November 23, 2011
People v. King Strip Searches and Search Warrants / No Knock Execution of a Warrant
Facts: Police claim Mr. King dealt drugs, and the judge signed a warrant. SWAT Team douche bags broke into Mr. King’s room unannounced to execute a warrant. The warrant did not expressly authorize a no-knock execution. Nevertheless, the subsequent search turned up no evidence of drug dealing. The police found only paraphernalia – two pipes, a box of baggies, and a copper scrubber. As part of the warrant, the SWAT Team conducted a strip search of Mr. King. Unfortunately for Mr. King, he had a baggie in his rectum that contained 20 smaller baggies of cocaine.
Issue: Whether exigent circumstances existed to justify the no-knock execution of the warrant?
Reasoning: The Court of Appeals reasoned exigent circumstances existed because Mr. King dealt drugs before, drugs could be easily destroyed, and the motel room had a bathroom in which drugs could be easily disposed.
Issue: Whether ordering Mr. King, who stated was not wearing any underwear, to drop his trousers amounted to a strip search?
Reasoning: The Court of Appeals looked to a Colorado statute to determine whether the police subjected Mr. King to a strip search. The Court stated, “Colorado criminal statutes define a strip search as 'having an arrested person remove or arrange some or all of his or her clothing so as to permit a visual inspection of the genitals, buttocks, anus, or female breasts of such person.' " C.R.S. § 16-3-405(2). The Court of Appeals reasoned the search became a strip search when the police forced Mr. King to drop his trousers after he informed them he was not wearing underwear.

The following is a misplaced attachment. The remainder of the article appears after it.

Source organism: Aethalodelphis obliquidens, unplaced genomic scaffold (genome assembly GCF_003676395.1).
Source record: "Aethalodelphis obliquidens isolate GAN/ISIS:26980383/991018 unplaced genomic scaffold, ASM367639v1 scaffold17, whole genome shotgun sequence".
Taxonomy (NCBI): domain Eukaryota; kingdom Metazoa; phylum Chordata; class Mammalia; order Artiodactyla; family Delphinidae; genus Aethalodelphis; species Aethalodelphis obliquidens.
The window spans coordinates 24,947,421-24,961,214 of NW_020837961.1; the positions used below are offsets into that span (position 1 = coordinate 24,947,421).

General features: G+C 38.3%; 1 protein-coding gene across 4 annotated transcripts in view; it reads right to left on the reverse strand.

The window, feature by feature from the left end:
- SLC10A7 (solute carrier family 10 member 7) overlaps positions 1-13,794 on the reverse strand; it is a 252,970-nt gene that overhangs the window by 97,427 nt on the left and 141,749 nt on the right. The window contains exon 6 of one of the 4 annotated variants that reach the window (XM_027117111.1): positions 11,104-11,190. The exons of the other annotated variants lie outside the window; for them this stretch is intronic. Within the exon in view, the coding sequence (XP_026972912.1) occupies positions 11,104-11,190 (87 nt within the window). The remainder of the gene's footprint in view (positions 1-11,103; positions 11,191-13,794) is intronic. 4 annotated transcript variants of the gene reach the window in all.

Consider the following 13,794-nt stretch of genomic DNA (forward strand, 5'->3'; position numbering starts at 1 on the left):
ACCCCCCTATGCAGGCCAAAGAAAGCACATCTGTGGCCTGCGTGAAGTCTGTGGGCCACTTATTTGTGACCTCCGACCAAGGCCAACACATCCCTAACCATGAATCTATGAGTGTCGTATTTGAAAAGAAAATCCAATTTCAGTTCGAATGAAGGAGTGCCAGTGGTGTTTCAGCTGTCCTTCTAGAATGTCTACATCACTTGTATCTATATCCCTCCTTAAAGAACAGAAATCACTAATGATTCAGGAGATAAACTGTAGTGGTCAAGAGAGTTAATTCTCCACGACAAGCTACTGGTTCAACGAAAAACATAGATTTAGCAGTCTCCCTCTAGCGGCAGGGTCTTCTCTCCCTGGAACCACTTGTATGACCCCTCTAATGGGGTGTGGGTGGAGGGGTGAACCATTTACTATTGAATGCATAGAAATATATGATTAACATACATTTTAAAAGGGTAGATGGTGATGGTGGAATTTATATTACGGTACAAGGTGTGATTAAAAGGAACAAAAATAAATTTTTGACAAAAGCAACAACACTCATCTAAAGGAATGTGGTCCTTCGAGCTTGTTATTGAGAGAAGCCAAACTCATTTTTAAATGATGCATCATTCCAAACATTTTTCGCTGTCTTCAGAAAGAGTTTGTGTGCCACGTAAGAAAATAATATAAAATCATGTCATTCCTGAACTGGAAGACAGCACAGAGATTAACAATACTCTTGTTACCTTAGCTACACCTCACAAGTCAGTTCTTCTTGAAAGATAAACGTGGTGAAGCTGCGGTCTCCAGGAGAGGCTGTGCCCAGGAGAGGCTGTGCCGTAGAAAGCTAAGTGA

Issue: Whether the strip search of Mr. King’s person went beyond the scope of the search warrant?
Reasoning: The Court of Appeals found this issue, whether search warrants include strip searches, to be one of first impression in Colorado. Nevertheless, the Court of Appeals reasoned, “A search of a person may range from a pat-down to a full search of the person to a more intrusive strip search. Strip searches are different in nature, quality, and intrusiveness from full searches of a person's body. Safford Unified School Dist. No. 1 v. Redding, ––– U.S. ––––, ––––, 129 S.Ct. 2633, 2641, 174 L.Ed.2d 354 (2009).” Thus, the Court of Appeals held that a search warrant does NOT include a strip search. Further, according to the Court's holding, in order to justify a strip search, the police must possess “specific facts to support a reasonable suspicion that a particular person has secreted contraband beneath his or her clothes or in a body cavity.” Quoting People v. Mothersell, 14 N.Y.3d 358, 900 N.Y.S.2d 715, 926 N.E.2d 1219, 1226 (N.Y.2010).